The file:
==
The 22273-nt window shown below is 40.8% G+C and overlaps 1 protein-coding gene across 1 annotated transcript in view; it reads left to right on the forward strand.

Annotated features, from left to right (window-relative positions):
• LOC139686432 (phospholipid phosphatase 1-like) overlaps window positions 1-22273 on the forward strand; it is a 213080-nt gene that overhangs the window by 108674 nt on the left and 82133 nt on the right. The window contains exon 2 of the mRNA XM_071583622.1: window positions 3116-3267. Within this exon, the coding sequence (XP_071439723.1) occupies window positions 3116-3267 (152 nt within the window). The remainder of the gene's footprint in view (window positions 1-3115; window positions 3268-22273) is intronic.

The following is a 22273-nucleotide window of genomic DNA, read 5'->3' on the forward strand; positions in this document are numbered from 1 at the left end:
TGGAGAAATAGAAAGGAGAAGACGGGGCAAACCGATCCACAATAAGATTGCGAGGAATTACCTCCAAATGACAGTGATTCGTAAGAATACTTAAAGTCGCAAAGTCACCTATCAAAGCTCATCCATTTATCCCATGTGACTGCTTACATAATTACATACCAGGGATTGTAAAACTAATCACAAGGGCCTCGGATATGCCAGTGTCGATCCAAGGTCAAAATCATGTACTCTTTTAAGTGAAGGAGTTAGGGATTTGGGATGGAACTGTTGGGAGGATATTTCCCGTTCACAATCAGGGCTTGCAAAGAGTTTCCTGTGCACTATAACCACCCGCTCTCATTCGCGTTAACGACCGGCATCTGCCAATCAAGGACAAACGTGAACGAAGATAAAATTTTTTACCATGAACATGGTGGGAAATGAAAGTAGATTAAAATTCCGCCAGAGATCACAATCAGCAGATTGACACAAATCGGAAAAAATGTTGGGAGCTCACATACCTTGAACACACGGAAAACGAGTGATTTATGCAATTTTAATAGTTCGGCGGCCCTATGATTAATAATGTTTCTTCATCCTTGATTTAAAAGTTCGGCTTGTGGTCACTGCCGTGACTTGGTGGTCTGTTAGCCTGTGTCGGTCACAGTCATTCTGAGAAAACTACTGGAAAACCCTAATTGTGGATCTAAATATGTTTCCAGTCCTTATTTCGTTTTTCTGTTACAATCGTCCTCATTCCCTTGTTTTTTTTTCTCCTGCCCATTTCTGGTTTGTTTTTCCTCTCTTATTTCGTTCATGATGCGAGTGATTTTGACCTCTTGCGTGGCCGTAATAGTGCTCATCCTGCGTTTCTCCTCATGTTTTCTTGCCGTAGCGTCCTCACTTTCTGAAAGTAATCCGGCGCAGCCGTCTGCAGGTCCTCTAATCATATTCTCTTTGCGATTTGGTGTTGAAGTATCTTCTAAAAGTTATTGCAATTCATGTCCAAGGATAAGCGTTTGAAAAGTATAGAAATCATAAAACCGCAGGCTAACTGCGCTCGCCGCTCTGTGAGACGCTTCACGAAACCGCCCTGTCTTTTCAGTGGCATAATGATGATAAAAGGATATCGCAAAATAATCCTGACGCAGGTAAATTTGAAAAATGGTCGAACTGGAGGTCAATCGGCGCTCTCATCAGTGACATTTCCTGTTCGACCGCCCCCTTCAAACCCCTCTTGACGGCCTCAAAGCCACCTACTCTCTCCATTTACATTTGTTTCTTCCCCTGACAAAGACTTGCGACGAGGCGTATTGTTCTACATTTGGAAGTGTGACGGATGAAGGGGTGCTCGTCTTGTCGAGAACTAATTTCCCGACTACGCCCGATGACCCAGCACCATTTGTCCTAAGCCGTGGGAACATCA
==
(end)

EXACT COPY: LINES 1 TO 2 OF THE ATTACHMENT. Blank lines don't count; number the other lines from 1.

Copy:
The 22273-nt window shown below is 40.8% G+C and overlaps 1 protein-coding gene across 1 annotated transcript in view; it reads left to right on the forward strand.

Annotated features, from left to right (window-relative positions):